In a year when people apparently did not migrate in droves to the Sunbelt or the suburbs, most Northeastern cities also showed stronger retention of their populations. In addition to the turnaround in Boston, several smaller cities in the region increased their growth rates in the last year. These include Newark, NJ, the region’s second-fastest growing city, as well as Lowell, MA, and the Connecticut cities of Stamford, Waterbury, and New Haven. And similar to many Midwestern cities that showed reduced population declines, Philadelphia, Pittsburgh, Buffalo, Rochester and Syracuse registered smaller losses than in previous years. New York City continued to grow but at a somewhat reduced rate, perhaps attributable to slowdowns in gentrification-related movement to the outer boroughs owing to the more difficult mortgage market.

Of course, one year does not fundamentally alter the long-standing, dominant American trends of suburbanization and movement southward. Yet the new city population estimates show something of a reprieve for many older and coastal cities that had lost residents—including young families, empty nesters, and retirees—to their suburbs and the white-hot migration magnets of the South and West in the early to mid-2000s. Most Sunbelt cities, while still growing, now have to adjust to a less frenetic pace of population turnover and gain. There is a good likelihood that the more established cities will continue to benefit from this migration slowdown, especially if the housing market stays cool and the cost of commuting from the suburbs climbs even higher.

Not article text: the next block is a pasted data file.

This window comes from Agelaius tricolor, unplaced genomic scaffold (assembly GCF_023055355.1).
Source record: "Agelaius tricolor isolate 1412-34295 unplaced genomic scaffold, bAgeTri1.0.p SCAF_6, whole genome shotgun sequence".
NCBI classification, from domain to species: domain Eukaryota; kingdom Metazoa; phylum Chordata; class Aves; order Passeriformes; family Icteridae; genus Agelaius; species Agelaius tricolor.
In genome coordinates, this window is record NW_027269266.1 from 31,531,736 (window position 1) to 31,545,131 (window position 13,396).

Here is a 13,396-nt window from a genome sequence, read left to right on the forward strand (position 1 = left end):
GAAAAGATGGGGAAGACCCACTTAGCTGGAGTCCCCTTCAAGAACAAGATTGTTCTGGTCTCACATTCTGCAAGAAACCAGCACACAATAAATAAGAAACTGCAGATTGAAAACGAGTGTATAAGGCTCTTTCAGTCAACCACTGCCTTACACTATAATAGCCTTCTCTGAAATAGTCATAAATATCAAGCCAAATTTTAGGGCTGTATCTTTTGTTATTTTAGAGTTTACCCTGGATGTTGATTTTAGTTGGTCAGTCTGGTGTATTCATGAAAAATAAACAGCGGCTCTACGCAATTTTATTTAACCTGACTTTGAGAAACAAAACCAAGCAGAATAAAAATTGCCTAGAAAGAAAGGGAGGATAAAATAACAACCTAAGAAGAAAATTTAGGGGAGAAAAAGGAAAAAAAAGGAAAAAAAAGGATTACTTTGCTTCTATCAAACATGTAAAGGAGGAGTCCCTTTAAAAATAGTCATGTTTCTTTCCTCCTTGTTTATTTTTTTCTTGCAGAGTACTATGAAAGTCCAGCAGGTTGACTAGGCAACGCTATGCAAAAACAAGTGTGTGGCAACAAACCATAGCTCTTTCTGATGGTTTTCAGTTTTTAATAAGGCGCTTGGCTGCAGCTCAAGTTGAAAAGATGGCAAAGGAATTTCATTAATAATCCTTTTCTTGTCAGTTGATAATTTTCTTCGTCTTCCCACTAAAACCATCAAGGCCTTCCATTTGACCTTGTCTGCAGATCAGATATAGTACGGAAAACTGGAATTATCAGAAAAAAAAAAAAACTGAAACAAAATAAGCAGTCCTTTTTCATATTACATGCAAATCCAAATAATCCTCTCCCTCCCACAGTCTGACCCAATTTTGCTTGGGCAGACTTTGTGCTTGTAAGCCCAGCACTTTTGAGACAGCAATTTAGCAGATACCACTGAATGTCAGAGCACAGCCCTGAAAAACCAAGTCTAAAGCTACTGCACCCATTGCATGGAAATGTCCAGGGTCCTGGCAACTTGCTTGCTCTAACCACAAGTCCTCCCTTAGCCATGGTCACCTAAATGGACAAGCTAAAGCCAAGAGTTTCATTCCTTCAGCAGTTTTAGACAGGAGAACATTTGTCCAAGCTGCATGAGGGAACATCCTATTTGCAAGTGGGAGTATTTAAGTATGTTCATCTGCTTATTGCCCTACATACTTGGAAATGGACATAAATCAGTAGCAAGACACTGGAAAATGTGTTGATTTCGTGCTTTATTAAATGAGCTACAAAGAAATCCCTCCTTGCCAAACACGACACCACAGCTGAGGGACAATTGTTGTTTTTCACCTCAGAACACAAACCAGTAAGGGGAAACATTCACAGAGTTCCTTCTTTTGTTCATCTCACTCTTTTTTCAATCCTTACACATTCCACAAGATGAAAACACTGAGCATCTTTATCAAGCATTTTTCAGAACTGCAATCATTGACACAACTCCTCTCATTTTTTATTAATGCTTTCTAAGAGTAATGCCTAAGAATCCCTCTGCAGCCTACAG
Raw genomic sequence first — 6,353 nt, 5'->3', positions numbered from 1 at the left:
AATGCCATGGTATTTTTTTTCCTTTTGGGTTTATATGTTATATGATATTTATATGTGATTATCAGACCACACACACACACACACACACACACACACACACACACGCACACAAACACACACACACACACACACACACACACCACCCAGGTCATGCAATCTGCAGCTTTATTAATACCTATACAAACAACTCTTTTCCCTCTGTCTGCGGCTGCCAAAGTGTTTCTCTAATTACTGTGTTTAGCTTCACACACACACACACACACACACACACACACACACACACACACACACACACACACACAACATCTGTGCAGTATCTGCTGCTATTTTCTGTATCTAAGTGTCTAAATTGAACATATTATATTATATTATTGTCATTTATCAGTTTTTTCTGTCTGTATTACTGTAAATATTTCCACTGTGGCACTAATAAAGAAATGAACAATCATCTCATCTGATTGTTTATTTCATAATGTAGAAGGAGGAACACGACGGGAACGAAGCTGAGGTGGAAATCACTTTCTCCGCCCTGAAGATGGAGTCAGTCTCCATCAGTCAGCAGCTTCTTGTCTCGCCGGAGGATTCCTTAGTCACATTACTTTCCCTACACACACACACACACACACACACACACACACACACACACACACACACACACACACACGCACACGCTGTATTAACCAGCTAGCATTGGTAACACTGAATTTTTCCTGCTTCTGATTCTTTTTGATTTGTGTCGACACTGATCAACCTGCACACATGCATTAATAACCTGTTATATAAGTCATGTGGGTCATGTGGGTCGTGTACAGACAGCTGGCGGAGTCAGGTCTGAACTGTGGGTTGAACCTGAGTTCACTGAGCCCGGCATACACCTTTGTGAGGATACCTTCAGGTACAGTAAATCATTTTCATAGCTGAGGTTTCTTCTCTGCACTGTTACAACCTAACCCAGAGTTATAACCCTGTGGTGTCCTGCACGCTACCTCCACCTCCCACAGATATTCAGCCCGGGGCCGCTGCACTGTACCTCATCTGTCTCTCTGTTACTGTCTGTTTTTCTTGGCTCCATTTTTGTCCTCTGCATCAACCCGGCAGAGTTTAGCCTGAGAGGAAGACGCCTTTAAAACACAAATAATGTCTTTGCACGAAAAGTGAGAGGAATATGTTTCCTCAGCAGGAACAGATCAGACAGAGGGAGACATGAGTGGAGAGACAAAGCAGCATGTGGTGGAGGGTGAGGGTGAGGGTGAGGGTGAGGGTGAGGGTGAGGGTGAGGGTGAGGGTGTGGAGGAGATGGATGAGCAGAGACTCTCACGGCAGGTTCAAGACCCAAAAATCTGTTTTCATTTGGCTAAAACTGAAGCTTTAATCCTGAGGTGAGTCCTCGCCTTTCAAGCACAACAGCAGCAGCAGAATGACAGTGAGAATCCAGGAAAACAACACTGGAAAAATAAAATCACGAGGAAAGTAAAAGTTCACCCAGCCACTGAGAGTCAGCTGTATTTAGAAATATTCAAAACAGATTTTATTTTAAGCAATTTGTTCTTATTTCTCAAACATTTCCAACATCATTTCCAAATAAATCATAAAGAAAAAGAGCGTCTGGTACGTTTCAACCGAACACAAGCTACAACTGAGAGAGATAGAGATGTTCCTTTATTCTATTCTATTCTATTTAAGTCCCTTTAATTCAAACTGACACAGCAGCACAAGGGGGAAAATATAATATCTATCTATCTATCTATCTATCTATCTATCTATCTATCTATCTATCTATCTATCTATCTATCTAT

Related Materials 
Figure 1: Annual Population Changes in Big Cities with Growth Rebounds, 2000-2007 » 
Figure 2: Annual Population Changes in Big Cities with Growth Slowdowns, 2000-2007 » 
Table 1: Annual Rates of Population Change, U.S. Cities with more than 1 million Residents, 2000-2007 » 
Table 2: Annual Rates of Population Change for U.S. Cities with at least 250,000 Residents, by Region, 2000-2007 »